add the word "LONG" to the Subject: line of long articles.
F. Please remember, vigorous discussion and criticism are permissible,
flames are not.
Subject: 5) Frequently Asked Questions Concerning News Articles
The moderators are constantly getting the following questions from
posters looking for their articles. If you have one of the following
problems, please read on before complaining to the moderators.
1. I posted an article several days ago and received an
acknowledgement but my article never appeared. What happened?
Each site stores news articles on its own local machine. It takes time
for approved articles to propagate through the net and arrive at your
site. Be patient and your article should arrive eventually. Note also
that some news reader programs are configured to not show articles
that the user submits.
2. I saw my article on the newsgroup but it disappeared after a few
hours. Did you delete it?
Due to the increasing volume of Usenet news, many internet service
providers have reduced the "expiration" time for articles
considerably. On many systems, articles may last three days or less
>from the time that they are posted. You may even miss articles
entirely if you don't check newgroups regularly. If this is a problem
on your system, talk to your system administrator.
3. I discovered a mistake in my article. Could you please delete it?
Please consider submitting a follow-up to your original article
instead of asking the moderators to delete it, as it a hassle for
moderators to delete articles.
4. I submitted an article several days ago but never heard about its
fate. What happened?
This usually means that the moderators have not received your article,
due to any number of possible problems. These include problems at your
site, problems at the forwarding site (ariel.vip.best.com) or problems
at the moderators' sites. Moderators are not responsible for articles
they have not received. If you have not heard from the moderators
within forty-eight hours of submitting your article, submit it again
by mailing it directly to email@example.com with "repost" in the
You may also not be receiving acknowledgements if the e-mail address
in your From: header is bogus. You should list a known good e-mail
address at the bottom of your article, in your signature.
5. Are anonymous articles accepted for posting?
We review articles based on whether their contents meet SRI
guidelines and not based on who wrote them. Anonymous articles are
processed like any other articles. In general, moderators do not
"anonymize" articles. A user who wishes to remain anonymous should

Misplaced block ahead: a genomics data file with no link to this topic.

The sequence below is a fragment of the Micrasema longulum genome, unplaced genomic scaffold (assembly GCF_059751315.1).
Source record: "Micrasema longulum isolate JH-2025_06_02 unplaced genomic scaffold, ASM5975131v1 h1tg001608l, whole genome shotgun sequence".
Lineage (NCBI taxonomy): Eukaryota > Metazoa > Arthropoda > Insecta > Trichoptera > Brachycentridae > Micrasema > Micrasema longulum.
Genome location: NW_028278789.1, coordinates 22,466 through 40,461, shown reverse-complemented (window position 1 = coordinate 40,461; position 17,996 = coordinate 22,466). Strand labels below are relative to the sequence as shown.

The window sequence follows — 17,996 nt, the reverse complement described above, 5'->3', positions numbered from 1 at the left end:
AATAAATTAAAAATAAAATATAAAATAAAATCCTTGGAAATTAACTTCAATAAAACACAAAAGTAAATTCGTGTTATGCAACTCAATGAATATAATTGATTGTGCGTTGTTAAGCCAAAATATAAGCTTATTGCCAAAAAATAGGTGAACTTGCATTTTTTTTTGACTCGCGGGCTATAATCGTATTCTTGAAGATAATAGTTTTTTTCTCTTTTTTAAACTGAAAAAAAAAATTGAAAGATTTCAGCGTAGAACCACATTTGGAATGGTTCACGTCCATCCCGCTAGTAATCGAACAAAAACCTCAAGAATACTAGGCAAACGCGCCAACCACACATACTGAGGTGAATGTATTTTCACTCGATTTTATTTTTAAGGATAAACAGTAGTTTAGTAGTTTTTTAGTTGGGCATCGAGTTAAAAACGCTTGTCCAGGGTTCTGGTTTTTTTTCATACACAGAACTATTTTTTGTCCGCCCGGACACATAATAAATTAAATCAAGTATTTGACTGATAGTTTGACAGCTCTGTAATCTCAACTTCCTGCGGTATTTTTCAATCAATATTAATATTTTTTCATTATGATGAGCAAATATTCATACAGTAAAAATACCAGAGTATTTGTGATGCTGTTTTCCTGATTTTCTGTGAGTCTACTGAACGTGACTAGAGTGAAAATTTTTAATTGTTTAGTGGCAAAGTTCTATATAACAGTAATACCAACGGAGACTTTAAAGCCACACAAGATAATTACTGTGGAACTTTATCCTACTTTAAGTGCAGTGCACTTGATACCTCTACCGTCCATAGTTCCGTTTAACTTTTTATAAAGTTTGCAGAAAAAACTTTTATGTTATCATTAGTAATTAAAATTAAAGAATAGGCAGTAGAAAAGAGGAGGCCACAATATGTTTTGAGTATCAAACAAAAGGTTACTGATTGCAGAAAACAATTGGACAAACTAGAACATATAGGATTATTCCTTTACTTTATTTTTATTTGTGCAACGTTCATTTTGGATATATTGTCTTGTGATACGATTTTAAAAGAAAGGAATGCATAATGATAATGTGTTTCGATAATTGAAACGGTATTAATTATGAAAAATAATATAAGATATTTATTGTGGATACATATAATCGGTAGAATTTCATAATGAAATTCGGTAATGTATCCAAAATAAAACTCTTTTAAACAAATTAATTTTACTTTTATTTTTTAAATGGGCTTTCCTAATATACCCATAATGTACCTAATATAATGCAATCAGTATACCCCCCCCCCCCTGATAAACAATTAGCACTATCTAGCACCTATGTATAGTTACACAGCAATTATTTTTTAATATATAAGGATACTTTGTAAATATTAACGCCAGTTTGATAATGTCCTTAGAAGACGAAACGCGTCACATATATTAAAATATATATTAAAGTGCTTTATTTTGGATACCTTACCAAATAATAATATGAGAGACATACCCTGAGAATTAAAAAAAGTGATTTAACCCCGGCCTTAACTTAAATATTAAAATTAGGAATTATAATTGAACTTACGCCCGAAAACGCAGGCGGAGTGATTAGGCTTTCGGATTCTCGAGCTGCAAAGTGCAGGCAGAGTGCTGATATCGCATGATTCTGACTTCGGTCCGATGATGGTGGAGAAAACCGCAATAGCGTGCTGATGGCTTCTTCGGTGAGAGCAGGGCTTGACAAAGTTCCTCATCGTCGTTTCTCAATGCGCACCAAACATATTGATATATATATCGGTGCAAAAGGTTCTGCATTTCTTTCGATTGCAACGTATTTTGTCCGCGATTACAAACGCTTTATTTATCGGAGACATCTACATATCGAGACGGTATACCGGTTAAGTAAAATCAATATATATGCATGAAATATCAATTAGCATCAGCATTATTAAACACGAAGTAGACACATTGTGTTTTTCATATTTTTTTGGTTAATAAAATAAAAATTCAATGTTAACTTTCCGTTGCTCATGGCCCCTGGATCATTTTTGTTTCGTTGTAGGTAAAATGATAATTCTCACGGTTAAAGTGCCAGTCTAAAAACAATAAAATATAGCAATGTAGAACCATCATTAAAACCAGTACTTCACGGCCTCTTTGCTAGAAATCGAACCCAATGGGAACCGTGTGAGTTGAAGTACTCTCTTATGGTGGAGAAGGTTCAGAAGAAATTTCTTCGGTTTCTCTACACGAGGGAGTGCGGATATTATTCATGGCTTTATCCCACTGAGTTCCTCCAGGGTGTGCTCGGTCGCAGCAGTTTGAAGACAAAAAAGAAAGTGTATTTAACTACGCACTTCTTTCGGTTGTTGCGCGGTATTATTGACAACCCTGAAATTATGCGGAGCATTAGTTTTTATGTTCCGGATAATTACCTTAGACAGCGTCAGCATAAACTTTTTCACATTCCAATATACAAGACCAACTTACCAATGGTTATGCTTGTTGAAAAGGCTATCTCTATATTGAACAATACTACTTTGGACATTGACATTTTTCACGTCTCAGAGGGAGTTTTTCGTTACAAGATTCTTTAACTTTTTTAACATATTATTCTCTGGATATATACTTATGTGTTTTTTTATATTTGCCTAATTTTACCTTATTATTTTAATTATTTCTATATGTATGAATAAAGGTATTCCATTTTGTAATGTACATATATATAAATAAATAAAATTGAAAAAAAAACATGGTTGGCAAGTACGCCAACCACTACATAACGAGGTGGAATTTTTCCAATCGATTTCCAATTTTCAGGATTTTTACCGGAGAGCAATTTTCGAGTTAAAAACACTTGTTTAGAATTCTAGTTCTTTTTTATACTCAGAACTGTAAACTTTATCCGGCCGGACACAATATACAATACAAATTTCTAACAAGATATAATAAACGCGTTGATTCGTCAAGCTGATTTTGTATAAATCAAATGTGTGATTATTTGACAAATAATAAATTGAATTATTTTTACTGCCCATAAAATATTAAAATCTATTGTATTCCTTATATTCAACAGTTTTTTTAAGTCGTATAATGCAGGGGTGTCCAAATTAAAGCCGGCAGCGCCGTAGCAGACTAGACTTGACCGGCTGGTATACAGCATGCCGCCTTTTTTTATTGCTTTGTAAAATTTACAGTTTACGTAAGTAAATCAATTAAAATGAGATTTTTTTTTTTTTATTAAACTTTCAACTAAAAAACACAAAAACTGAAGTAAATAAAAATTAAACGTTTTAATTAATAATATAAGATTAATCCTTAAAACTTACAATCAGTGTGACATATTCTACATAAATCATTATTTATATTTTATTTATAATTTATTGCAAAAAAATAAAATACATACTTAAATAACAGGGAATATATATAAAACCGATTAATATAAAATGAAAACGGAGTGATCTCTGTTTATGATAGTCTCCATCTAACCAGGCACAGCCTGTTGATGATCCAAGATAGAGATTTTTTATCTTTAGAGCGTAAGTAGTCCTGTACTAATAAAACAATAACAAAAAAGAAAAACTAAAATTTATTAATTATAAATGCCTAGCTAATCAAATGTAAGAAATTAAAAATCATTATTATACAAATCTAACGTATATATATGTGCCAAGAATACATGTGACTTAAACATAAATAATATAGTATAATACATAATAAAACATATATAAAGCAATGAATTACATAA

submit the article anonymous, not ask the moderators to withhold the
6. I see a lot of material bashing Islam on soc.religion.*ISLAM*.
You should fear Allah and not approve this material!
Please note that approving an article does not imply approval or
endorsement of its content by the moderator. The moderators' job is
solely to ensure that the material is relevant to Islam (for or
against, and regardless of accuracy), and that its language is
appropriate. It is the job of readers like you to check the accuracy
of articles and to speak up if you think they are wrong or misleading.
Subject: 6) FUT's (Frequently Used Terms)
The following is a list of Islamic terms that are often used in SRI
articles, along with their meaning (spellings may vary slightly from
those given here):
Alhamdu lillah Praise be to Allah
Allahu Akbar Allah is Most Great
Assalamu Alaikum Peace be upon you--the "official" Islamic greeting.
Assalamu Alaikum wa Rahmatullahi wa Barakatuh
"Peace and the Mercy and Blessings of God be
upon you" Extended form of the above.
Astaghfir Allah I seek forgiveness from Allah (used when
mentioning something that goes against the
standards of Islam)
Ayah/Ayat Qur'anic verse
Bid`ah Innovation, addition to the religion's essentials
Bukhari One of the most noted compilers of hadith. His
collection is known as Sahih Bukhari
Bismillah ar-Rahman ar-Rahim
In the Name of Allah, the Most Gracious,
Da'wa Invitation (for humankind to Islam)
Eid Islamic holiday
Fatwa Islamic legal ruling
Fiqh Islamic law as interpreted by scholars
Fitnah Corruption and disorder, also temptation
Hadith A report of a saying or deed of the Prophet
Halal Allowed (per Islamic law)
Haram Forbidden (per Islamic law)
Hijab Modest way of behavior and dress (including
head scarf for women)
In Shaa Allah If God wills. (Used when talking about a
Injeel The scripture sent down to Prophet Issa (Jesus)
Isnad Chain of transmitters, the list of people who
successively narrated a given hadith
Jazakallah Khair May God grant you what is good. (Often used
instead of "Thank you")
Jihad Striving for Islam, whether by peaceful or
violent means (NOT holy war!)
Jinn Unseen beings, who, like humans, are given the
power to choose between right and wrong
Kafir One who denies the truth. Literally, one who "covers"